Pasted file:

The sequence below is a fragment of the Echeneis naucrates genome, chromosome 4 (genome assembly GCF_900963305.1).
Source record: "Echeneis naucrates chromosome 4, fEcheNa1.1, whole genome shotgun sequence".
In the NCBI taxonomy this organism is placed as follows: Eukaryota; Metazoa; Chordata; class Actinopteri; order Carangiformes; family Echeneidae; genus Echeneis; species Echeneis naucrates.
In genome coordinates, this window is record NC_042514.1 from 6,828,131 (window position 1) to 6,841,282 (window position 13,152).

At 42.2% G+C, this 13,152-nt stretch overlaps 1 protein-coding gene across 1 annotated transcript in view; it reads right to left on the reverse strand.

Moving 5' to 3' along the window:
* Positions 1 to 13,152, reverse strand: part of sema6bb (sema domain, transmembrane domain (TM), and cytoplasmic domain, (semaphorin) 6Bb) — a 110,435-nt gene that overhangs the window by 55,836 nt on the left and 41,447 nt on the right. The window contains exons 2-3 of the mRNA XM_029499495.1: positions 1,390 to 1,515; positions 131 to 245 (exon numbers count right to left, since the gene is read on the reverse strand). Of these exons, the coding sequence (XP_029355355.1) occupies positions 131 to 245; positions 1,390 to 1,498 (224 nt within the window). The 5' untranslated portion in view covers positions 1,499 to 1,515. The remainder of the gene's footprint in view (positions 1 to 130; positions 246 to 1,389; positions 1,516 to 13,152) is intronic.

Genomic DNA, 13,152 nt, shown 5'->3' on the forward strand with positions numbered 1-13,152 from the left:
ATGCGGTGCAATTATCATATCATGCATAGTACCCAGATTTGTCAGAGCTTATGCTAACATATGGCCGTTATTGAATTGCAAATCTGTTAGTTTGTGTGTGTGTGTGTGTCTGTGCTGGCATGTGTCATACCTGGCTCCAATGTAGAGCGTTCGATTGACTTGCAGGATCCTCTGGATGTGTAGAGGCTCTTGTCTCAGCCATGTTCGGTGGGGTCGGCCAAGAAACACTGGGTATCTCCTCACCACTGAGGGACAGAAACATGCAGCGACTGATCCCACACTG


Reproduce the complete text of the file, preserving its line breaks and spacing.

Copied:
The sequence below is a fragment of the Echeneis naucrates genome, chromosome 4 (genome assembly GCF_900963305.1).
Source record: "Echeneis naucrates chromosome 4, fEcheNa1.1, whole genome shotgun sequence".
In the NCBI taxonomy this organism is placed as follows: Eukaryota; Metazoa; Chordata; class Actinopteri; order Carangiformes; family Echeneidae; genus Echeneis; species Echeneis naucrates.
In genome coordinates, this window is record NC_042514.1 from 6,828,131 (window position 1) to 6,841,282 (window position 13,152).

At 42.2% G+C, this 13,152-nt stretch overlaps 1 protein-coding gene across 1 annotated transcript in view; it reads right to left on the reverse strand.

Moving 5' to 3' along the window:
* Positions 1 to 13,152, reverse strand: part of sema6bb (sema domain, transmembrane domain (TM), and cytoplasmic domain, (semaphorin) 6Bb) — a 110,435-nt gene that overhangs the window by 55,836 nt on the left and 41,447 nt on the right. The window contains exons 2-3 of the mRNA XM_029499495.1: positions 1,390 to 1,515; positions 131 to 245 (exon numbers count right to left, since the gene is read on the reverse strand). Of these exons, the coding sequence (XP_029355355.1) occupies positions 131 to 245; positions 1,390 to 1,498 (224 nt within the window). The 5' untranslated portion in view covers positions 1,499 to 1,515. The remainder of the gene's footprint in view (positions 1 to 130; positions 246 to 1,389; positions 1,516 to 13,152) is intronic.

Genomic DNA, 13,152 nt, shown 5'->3' on the forward strand with positions numbered 1-13,152 from the left:
ATGCGGTGCAATTATCATATCATGCATAGTACCCAGATTTGTCAGAGCTTATGCTAACATATGGCCGTTATTGAATTGCAAATCTGTTAGTTTGTGTGTGTGTGTGTGTCTGTGCTGGCATGTGTCATACCTGGCTCCAATGTAGAGCGTTCGATTGACTTGCAGGATCCTCTGGATGTGTAGAGGCTCTTGTCTCAGCCATGTTCGGTGGGGTCGGCCAAGAAACACTGGGTATCTCCTCACCACTGAGGGACAGAAACATGCAGCGACTGATCCCACACTG